When I stared at my own face in the mirror as a child, I was searching for something I couldn’t have possibly articulated. Of course, we’re much more than our outward appearance, but in my case, my appearance – which was so starkly different from my parents – was a clue to my identity. I couldn’t have dared the thought that my beloved dad wasn’t my biological father – I was so bonded to him (and not to my mother) that it was out of the question. But that’s what the staring was about. My outward appearance did not match my inward sense of self, and the family I believed myself to have come from. If I had always known the truth, this feeling would have been different, I imagine. The secret was reflected back at me in the mirror.

Leslie Lindsay:

Like you, I spit into a tube and mailed it in. I waited. I got the results. I thought I’d be half-German. I wasn’t, though it was there in smaller amounts. I felt some relief. Maybe I’m not my mother’s daughter after all. I also learned I’m a tiny part Jewish. And this cleared up a few things: like, why I sometimes call my daughter Bubbe. [a psychic once told me my daughter had once been my grandmother]. How do you think these DNA tests will affect future generations?

Dani Shapiro:

Well, I think that soon, there will be no more secrets, at least in this regard. Anonymity is a thing of the past. And I believe that in future generations, the idea that we ever kept such secrets from each other will seem ludicrous, unethical, just plain wrong.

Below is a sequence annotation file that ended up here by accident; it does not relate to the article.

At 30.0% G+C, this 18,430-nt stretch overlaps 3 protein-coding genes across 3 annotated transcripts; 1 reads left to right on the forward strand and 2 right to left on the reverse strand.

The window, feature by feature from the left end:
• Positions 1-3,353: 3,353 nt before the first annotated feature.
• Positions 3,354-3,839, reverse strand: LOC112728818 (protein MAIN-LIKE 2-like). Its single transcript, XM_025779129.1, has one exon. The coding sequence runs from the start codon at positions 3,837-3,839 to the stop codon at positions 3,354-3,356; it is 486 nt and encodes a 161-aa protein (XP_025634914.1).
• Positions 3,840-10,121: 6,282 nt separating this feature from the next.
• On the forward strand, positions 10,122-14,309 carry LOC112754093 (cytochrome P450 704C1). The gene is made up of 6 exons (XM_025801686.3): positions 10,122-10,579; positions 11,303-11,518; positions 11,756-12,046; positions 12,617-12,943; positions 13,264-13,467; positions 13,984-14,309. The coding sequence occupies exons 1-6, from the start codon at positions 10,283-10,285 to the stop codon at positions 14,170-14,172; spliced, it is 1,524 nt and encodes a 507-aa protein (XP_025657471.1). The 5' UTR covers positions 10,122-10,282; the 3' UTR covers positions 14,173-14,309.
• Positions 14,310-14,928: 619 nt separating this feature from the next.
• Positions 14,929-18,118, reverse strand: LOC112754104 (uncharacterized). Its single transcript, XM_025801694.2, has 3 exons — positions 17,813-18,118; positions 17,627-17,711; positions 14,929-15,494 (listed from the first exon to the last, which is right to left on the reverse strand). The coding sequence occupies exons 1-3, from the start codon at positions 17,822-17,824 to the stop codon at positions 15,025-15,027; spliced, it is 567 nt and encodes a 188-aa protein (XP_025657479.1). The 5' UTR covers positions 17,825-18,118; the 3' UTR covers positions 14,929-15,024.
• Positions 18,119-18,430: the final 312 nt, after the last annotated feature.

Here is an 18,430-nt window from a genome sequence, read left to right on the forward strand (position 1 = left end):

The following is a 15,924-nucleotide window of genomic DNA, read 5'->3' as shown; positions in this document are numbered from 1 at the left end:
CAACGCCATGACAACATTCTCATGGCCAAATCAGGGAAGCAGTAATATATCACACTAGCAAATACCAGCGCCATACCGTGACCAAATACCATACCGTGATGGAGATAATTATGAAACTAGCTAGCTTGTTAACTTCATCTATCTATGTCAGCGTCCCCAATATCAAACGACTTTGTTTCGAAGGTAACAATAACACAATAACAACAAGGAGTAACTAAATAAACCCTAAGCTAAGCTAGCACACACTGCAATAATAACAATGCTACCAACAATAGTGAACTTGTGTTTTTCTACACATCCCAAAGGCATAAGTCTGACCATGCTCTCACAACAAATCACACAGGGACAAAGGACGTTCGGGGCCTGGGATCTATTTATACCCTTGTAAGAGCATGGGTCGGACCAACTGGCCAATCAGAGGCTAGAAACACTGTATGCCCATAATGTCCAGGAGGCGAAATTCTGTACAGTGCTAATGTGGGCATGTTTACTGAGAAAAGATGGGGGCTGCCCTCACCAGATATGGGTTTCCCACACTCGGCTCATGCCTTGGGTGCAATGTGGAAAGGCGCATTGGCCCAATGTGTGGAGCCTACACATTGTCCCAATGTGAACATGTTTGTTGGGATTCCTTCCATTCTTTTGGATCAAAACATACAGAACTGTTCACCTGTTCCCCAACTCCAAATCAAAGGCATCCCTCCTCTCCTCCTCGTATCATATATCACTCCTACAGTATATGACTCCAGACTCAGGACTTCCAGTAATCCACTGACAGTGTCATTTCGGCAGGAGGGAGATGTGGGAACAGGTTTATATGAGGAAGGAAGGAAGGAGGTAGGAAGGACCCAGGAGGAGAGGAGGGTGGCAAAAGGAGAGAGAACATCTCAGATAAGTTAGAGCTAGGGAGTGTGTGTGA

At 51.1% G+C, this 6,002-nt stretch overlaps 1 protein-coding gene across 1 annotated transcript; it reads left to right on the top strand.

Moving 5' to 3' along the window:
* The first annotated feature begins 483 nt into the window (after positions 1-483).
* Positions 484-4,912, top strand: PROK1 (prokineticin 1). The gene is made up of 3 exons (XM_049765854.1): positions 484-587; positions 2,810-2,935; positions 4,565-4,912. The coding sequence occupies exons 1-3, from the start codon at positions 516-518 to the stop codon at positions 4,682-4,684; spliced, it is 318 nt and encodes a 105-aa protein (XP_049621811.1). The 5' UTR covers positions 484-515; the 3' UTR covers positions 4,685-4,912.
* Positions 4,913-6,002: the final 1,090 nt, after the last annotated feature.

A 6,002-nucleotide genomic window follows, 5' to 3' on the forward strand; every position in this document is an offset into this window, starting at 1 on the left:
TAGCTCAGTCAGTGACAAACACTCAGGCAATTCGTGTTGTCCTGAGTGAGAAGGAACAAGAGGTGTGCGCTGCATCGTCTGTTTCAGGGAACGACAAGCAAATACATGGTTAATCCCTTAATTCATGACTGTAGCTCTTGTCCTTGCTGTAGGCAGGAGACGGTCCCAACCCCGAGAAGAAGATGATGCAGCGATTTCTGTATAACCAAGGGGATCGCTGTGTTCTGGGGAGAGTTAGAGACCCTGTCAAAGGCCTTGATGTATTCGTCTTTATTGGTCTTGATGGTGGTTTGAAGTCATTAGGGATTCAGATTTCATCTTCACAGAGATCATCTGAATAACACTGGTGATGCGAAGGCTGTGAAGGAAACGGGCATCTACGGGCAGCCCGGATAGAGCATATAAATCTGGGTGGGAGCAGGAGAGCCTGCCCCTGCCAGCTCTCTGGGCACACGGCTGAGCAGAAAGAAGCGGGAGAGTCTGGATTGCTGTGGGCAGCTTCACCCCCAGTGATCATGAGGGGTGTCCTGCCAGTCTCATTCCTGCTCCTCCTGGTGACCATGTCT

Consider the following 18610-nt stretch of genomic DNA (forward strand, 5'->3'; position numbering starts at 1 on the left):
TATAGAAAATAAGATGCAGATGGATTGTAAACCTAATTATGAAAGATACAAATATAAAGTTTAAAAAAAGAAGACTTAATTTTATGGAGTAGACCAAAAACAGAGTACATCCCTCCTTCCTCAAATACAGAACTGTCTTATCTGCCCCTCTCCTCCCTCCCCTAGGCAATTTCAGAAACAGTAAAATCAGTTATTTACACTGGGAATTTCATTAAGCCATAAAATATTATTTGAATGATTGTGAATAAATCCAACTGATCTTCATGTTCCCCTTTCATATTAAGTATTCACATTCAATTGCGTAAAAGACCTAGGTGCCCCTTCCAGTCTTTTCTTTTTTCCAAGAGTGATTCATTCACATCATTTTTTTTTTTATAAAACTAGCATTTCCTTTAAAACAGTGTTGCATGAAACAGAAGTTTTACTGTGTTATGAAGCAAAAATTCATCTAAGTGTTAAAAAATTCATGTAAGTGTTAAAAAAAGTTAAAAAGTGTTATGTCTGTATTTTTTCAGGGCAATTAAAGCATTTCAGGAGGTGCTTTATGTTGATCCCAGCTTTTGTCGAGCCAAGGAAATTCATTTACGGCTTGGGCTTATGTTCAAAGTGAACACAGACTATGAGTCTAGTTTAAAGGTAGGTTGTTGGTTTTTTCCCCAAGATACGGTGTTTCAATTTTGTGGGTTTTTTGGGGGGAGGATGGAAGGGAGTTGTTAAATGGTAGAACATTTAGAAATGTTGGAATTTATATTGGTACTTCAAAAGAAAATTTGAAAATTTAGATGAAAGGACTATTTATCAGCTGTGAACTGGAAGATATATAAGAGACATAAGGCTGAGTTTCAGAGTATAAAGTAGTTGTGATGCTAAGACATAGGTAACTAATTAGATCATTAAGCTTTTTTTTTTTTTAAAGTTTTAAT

black and white photos of toddlers
Photo by Rodolfo Clix on Pexels.com

Leslie Lindsay:

You’ve been super-prolific in your writing career and INHERITANCE isn’t your first memoir. How does this one differ from the others? Or, does it?

Dani Shapiro:

I’ve written five novels and five memoirs. I turned from fiction to memoir because I was digging into questions about my family history (with the exception of Hourglass, my memoir before Inheritance, which is an inquiry into long-lasting marriage) and Inheritance answers those questions. In a sense, it’s as if all my previous books led to this one. With the discovery about my dad, and about the massive secret that was kept from me, I was given a lot of answers, and also a lot of questions. Which led to the writing of this book.

Leslie Lindsay:

INHERITANCE is obviously deeply personal, but it’s also universal. We all desire to feel at ease with ourselves, to know who we ‘really’ are. Do we ever? Aren’t we always evolving? How can writers—especially those writing memoir—make a deep and lasting connection with their readers?

Dani Shapiro: 

Writers of memoir would be well-advised to keep away from trying to write the “definitive” memoir, or, as I think of it, the “kitchen sink” memoir. Memoirs are stories. And good memoirs connect with readers when the specificity of a story connects with the universal thread. Though the writer can’t be sitting at her desk thinking “wait, is this universal?”  That kind of question sets off the inner censor – which I write a lot about in my book Still Writing – the censor will stop you in your tracks. Indeed, we are always evolving. What we’re trying to do is pin down a particular story from a particular moment.  The me-now examining what happened to the me-then. Therefore, there is never a definitive “got it” moment. And also, this is why it’s possible to write multiple memoirs, if one has that bent.


“Shapiro recognized that what she had experienced
was ‘a great story’—one that has inspired her best book.